More AMD Radeon VII Details and more
Posted on: 01/11/2019 10:33 AM

Here a roundup of today's reviews and articles:

3DMark Port Royal: Real-Time Ray Tracing Benchmark: RTX ON
AMD Radeon VII Detailed Some More: Die-size, Secret-sauce, Ray-tracing, and More
AMD shares more details on Radeon VII
Catherine Classic Review
GIGABYTE Z390 Designare (Intel Z390) Motherboard Preview
Here are AMD's Radeon VII Benchmarks
Zotac ZBOX CI660 nano barebones Mini-PC Review

3DMark Port Royal: Real-Time Ray Tracing Benchmark: RTX ON
The start of the year has kicked off in a big way with the latest addition to the ever-growing 3DMark family of benchmarks with Port Royal, the world's first real-time ray tracing benchmark that I decided to run while writing my content for CES 2019.


Read full article @ TweakTown

AMD Radeon VII Detailed Some More: Die-size, Secret-sauce, Ray-tracing, and More
AMD pulled off a surprise at its CES 2019 keynote address, with the announcement of the Radeon VII client-segment graphics card targeted at gamers. We went hands-on with the card earlier this week. The company revealed a few more technical details of the card in its press-deck for the card. To begin with, the company talks about the immediate dividends of switching from 14 nm to 7 nm, with a reduction in die-size from 495 mm² on the "Vega 10" silicon to 331 mm² on the new "Vega 20" silicon. The company has reworked the die to feature a 4096-bit wide HBM2 memory interface, the "Vega 20" MCM now features four 32 Gbit HBM2 memory stacks, which make up the card's 16 GB of memory. The memory clock has been dialed up to 1000 MHz from 945 MHz on the RX Vega 64, which when coupled with the doubled bus-width, works out to a phenomenal 1 TB/s memory bandwidth.


Read full article @ techPowerUp

AMD shares more details on Radeon VII
AMD Radeon Vega II = VII = 7 (nm) Some say that Radeon VII took everyone by surprise, others think it was imminent. The reality is that AMD is not abandoning high-performance graphics just yet, as the company is still planning to compete with NVIDIA Turing. AMD Radeon VII featuring 7nm Vega architecture comes with 3840 Stream Processors, which means that the GPU does not have all cores enabled. To justify the cost, the full chip is likely reserved for Radeon Pro/Instinct series.


Read full article @ VideoCardz.com

Catherine Classic Review
Do you know what I like? Yes, I do like Scotch, but something else. Yes, I like beer too, and that does come into the story a little, but were not looking at booze. Giving up that easy?


Read full article @ Wccftech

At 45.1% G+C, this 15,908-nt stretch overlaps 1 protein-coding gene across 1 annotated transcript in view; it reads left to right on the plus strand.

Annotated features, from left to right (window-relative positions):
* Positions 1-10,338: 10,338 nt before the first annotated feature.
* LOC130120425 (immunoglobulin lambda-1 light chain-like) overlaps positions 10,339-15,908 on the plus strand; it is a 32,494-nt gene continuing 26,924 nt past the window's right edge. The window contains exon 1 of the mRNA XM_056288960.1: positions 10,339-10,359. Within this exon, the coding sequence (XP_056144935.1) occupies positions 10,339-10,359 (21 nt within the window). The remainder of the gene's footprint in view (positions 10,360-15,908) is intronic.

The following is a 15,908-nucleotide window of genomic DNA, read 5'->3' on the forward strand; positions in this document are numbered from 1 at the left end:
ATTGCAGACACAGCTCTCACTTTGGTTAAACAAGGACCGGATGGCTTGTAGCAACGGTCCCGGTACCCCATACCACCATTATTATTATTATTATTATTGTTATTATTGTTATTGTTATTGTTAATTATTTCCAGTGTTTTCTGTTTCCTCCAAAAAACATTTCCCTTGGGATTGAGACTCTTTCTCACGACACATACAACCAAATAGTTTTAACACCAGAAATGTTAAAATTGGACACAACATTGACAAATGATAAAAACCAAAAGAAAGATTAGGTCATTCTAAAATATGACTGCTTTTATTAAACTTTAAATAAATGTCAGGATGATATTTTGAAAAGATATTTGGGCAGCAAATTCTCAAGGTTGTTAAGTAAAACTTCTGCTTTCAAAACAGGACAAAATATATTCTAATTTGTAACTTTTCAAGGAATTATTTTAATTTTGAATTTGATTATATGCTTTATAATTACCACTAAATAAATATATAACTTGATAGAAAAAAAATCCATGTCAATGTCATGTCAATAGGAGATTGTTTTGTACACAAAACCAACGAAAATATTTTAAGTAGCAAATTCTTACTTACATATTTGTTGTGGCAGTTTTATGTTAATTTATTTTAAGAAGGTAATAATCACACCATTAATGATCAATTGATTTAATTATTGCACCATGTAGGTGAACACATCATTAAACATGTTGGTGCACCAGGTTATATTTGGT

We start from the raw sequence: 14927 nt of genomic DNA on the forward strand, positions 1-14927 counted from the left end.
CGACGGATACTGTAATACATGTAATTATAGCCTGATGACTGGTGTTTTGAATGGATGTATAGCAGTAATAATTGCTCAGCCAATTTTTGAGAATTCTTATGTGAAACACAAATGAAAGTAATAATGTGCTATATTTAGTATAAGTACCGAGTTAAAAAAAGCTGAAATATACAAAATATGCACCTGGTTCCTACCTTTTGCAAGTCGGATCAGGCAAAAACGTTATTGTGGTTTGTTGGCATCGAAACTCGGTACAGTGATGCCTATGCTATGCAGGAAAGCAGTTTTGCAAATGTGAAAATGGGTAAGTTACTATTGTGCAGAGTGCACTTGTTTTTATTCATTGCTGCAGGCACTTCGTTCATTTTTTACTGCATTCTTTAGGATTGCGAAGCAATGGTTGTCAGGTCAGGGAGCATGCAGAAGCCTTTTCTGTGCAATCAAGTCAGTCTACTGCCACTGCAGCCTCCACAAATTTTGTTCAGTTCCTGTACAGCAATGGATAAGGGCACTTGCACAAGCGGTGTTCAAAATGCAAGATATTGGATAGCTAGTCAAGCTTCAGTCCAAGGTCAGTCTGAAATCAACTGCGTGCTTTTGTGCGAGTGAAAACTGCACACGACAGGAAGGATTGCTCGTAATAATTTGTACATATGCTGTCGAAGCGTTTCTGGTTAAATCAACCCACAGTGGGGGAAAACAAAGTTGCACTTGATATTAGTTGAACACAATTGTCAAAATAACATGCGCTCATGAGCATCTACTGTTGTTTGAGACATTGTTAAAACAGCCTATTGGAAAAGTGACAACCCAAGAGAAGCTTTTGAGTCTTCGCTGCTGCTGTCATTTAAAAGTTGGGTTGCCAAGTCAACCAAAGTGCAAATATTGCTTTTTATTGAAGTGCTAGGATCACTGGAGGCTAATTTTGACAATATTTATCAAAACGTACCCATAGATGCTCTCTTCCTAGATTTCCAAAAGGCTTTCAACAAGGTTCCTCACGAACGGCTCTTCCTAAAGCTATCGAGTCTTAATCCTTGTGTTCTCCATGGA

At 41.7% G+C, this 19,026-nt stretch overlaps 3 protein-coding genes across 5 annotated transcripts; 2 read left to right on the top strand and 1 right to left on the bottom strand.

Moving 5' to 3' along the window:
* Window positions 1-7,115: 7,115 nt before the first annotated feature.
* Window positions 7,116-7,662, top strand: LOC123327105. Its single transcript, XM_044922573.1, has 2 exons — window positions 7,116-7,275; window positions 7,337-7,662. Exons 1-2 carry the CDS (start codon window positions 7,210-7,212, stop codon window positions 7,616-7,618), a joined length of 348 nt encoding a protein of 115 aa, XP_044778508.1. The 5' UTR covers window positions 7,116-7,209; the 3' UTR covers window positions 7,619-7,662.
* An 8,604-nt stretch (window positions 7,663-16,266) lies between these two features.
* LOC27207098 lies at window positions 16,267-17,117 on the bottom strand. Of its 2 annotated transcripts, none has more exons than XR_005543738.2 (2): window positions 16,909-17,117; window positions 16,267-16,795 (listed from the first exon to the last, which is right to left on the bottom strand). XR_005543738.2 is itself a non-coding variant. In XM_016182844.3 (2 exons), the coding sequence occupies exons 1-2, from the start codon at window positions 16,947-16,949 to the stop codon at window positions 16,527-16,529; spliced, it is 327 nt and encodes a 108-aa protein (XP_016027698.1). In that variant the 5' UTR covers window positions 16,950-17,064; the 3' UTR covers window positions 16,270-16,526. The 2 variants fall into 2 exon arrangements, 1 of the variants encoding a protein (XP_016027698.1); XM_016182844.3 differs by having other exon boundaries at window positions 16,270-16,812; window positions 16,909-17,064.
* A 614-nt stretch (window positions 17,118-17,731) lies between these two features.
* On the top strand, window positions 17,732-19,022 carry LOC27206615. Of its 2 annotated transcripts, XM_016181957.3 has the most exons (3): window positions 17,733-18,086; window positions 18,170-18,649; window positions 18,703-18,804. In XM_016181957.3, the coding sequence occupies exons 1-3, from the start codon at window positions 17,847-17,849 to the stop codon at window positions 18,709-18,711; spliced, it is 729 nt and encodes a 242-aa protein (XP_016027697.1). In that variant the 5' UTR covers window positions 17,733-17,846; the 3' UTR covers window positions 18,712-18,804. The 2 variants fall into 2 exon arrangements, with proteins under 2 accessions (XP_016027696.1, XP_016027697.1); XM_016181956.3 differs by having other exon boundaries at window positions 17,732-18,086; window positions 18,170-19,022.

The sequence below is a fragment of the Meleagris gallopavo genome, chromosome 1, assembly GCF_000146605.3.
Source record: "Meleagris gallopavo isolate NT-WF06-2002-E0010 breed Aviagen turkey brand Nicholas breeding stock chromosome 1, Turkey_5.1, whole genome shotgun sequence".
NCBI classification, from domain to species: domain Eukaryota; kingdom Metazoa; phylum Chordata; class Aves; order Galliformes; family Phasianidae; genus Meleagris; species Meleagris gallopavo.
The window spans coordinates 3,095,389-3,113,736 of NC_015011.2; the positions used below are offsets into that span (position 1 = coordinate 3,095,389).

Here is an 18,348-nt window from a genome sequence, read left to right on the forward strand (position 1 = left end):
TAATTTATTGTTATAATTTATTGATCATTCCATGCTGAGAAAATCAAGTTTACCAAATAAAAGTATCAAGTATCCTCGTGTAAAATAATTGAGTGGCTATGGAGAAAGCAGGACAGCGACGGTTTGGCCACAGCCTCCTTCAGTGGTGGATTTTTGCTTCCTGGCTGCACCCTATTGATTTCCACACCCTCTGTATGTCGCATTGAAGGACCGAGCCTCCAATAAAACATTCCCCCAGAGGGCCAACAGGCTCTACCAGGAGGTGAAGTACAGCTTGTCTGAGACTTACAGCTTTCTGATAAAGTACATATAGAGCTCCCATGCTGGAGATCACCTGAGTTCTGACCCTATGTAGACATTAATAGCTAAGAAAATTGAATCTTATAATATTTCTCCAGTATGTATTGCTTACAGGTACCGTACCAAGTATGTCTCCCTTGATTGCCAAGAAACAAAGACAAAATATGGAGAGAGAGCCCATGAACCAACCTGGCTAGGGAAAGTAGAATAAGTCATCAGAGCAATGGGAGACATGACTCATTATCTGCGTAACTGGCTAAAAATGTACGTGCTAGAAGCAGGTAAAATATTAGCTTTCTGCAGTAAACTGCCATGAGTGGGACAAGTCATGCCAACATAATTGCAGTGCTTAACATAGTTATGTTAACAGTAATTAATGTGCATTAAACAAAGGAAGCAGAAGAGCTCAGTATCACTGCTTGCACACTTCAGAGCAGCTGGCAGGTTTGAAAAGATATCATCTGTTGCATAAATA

GIGABYTE Z390 Designare (Intel Z390) Motherboard Preview
While we have looked at other Z390 motherboards from GIGABYTE, today we take a look at our first one designed for content creators; the Z390 Designare.


Read full article @ TweakTown

Here are AMD's Radeon VII Benchmarks
AMD announced their Radeon VII card yesterday, and made some interesting performance claims to go with it. AMD says their 7nm Vega Radeon is at least 25% faster than Vega 64, and showed a few benchmarks with even higher gains during their CES presentation. But, in footnotes buried in their presentation and their press release, AMD spelled out the testing methods behind those claims. On January 3rd, AMD benched Vega 64 and Radeon VII on an Intel i7 7700K rig with 16GB of 3000Mhz DDR4. They didn't mention the motherboard or any other hardware specifics, but they did say they used "AMD Driver 18.50" and Windows 10. All the games they tested were run at "4K Max Settings," and they took the average framerate of 3 separate runs to get an average FPS measurement for each game. I've tabulated the benchmark data below (click for a larger image).


Read full article @ HardOCP

Zotac ZBOX CI660 nano barebones Mini-PC Review
Zotac continues to update their mini-PC lineup with the addition of the ZBOX CI660 Nano. It features an Intel i7-8550u with user-selected memory and storage with the barebones model. A Plus model offers 4 GB of DDR4 and a 120 GB SSD for those looking for something a bit tamer. Either selection provides not only exceptional performance but an entirely silent operation if you can handle the price.


Read full article @ TechPowerUp




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